Veterinarian speaks on the intersection of stewardship and technology
“Design or chance? Purpose or indifference? Sometimes when we’re doing chores or driving down the road, we start thinking about those things on a deep level. Is this here by chance, or is there a design?”
Those are questions asked by Gerald Stokka of Pfizer Animal Health.
“We have to come to grips with that question. The follow up is that, if things are by chance, then I can’t make a difference – this nature I’m looking at is indifferent to me. But, if things are designed, am I here with a purpose?
“I believe all of us are here with a purpose, and I’m grateful my purpose is to be a vet and be involved in animal agriculture,” says Stokka.
However, that belief is far from being shared by all of society today, and is especially not shared by Stokka’s fellow veterinarian Michael W. Fox, who believes that all life is equal, and humans do not have a greater purpose than animals.
“Because our planetary relations are sacred, that leads to the inevitable conclusion that it is unethical to value one life over another. Thus the life of one ant and the life of my child should be given equal consideration,” says Fox in his writings.
Stokka questions what Fox would do if both his daughter and an ant were in a street and being approached by an oncoming vehicle. “Which one would he save? That is functionally stupid, and it doesn’t work,” says Stokka. “A society cannot function that way.”
“Many of us have, for a long time, followed the philosophy written down thousands of years ago. While we don’t necessary articulate it, we follow it,” says Stokka, pointing to Genesis 9:3, which gives humans the authority to use animals for food.
“We raise cattle and slaughter them for food and many other purposes, and this philosophy tells me I’m ok with that,” says Stokka. “We’ve lost this generation, and we haven’t taught them what we use animals for.”
Stokka points out that stewardship is the careful and responsible management of something entrusted to one’s care. He gives a cow and her newborn calf as an example.
“Is that by chance? I don’t think so. I have a reverence for these creatures and what they’re able to do. I have a responsibility to provide wind protection and a little feed occasionally, and I depend on her to do a lot of things without me, and I don’t think it’s by chance,” he says.
“We get criticized for being factory farms, because the belief is that we make every decision based strictly on economics. How many ranchers have ever put a calf in a bathtub? I have to ask students why they think someone would put a calf in a bathtub. Is that an economic decision? We could save time and effort and let the calf die, but that’s not who we are. We feel we have a responsibility to these creatures,” he continues.
Technology also gets a bad rap today in relation to food production and nutrition, says Stokka.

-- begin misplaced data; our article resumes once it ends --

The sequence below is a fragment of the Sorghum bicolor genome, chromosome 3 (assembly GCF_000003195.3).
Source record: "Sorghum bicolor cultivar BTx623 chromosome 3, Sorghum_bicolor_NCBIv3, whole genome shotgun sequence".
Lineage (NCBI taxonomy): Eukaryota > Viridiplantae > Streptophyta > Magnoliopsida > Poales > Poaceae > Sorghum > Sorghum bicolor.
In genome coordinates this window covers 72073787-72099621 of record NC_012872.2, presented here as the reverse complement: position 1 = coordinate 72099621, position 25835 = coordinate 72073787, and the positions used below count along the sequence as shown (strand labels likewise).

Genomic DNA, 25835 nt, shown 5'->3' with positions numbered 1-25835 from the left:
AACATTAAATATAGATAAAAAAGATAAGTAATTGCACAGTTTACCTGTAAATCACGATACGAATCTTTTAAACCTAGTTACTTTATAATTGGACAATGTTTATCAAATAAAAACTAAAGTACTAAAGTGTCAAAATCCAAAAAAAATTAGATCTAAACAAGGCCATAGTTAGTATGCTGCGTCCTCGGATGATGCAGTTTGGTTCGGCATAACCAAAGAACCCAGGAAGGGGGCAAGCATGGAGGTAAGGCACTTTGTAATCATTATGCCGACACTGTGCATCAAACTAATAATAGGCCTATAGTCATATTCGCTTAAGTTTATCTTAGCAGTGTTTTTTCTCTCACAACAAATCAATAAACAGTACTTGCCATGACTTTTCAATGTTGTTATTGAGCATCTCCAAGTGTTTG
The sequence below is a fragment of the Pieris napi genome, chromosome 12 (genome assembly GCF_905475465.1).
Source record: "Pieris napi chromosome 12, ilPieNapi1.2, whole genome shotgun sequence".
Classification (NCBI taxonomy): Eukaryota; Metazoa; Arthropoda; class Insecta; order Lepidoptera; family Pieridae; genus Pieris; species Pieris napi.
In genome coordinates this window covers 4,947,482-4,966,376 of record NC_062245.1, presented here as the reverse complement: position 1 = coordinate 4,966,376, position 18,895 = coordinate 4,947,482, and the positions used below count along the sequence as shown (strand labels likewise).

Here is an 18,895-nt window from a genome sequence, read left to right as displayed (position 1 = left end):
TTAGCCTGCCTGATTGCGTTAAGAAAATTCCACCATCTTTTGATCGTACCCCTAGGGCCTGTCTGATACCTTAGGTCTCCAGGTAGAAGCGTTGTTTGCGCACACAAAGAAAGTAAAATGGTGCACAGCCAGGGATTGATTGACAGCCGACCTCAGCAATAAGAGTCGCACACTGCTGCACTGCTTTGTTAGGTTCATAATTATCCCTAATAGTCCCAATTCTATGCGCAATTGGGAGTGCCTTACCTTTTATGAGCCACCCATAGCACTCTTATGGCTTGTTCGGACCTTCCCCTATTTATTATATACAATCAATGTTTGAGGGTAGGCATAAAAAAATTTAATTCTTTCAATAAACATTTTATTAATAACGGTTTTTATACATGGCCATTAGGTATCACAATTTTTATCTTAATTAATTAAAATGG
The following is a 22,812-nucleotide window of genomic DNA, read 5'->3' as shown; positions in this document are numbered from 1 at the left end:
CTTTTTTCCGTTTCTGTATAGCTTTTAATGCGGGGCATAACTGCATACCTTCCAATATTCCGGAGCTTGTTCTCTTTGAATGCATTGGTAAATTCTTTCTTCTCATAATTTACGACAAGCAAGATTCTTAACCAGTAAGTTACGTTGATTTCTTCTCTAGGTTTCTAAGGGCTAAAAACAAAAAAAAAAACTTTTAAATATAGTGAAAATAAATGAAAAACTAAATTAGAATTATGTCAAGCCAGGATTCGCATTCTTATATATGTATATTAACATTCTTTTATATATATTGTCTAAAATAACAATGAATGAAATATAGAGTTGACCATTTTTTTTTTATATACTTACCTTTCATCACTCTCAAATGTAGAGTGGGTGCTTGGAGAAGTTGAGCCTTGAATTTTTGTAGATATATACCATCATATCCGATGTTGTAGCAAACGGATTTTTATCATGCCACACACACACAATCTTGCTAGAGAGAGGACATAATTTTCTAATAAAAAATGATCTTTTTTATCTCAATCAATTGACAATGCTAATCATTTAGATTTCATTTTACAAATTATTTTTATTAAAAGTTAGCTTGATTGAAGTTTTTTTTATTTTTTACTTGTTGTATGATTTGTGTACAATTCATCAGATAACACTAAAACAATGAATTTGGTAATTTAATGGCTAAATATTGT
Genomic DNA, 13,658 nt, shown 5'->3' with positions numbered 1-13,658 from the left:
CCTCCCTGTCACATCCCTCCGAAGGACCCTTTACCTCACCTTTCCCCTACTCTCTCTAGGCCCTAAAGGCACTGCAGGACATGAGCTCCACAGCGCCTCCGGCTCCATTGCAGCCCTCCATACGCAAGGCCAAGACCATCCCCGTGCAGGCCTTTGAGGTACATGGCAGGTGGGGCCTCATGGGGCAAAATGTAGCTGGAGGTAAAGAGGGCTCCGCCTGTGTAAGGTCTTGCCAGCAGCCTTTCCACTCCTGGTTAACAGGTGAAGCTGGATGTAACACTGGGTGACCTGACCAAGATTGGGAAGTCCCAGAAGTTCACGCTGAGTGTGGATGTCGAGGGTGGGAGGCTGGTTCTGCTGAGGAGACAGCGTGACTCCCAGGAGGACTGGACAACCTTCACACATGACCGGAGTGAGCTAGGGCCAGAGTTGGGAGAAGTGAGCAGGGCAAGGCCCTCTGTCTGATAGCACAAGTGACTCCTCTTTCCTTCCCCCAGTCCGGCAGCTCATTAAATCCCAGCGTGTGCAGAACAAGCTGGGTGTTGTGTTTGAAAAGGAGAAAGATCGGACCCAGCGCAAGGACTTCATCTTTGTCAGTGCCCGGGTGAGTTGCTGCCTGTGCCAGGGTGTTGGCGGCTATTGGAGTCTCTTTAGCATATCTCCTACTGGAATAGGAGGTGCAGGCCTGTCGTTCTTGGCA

“One of the major advances in the last century is refrigeration. Today you can go anyplace in U.S. and find fresh milk, and that doesn’t happen all by itself. That kind of infrastructure and technology isn’t in place everywhere in the world. We enjoy a lot of things because of technology.”
“The word technology has almost become a profanity – that somehow we are poisoning people by its use,” he says, pointing to antibiotics, vaccine, growth enhancement, parasiticides, estrus regulation and behavior modification as a few examples. “Through them we are able to feed the world by caring for animals with responsible resource management and the prudent use of technology.”
Along with technology, Stokka says there’s much dogma, or beliefs without scientific evidence, association with nutrition.
“Beef has been bashed for 30 years without any scientific evidence,” he says, using heart disease as an example and quoting from the book Good Calories, Bad Calories, “For a modern disease (heart disease) to be related to an old-fashioned food (fat) is one the most ludicrous things I have ever heard in my life.”
“It’s important for us to have the facts behind us. An analysis of 21 studies on the relationship of dietary saturated fat and coronary heart diseased showed there’s no significant evidence to conclude it’s associated with increased risk or cardiovascular disease,” he explains, suggesting that the health problems might instead be caused by those things that have been used to replace saturated fat.
He ends with a quote from Norman Borlaug that puts nutritional priorities in perspective: “While the affluent nations can certainly afford to adopt ultra low risk positions, and pay more for food produced by the so-called organic methods, the one billion chronically undernourished people of the low income food deficit nations cannot.”
“We need to merge the disciplines of philosophy, animal husbandry and animal science, or technology,” he says.
Gerald Stokka presented his information at the 2010 Wyoming Stock Growers Association Winter Roundup in Casper mid-December. Christy Martinez is managing editor of the
Wyoming Livestock Roundup and can be reached at email@example.com.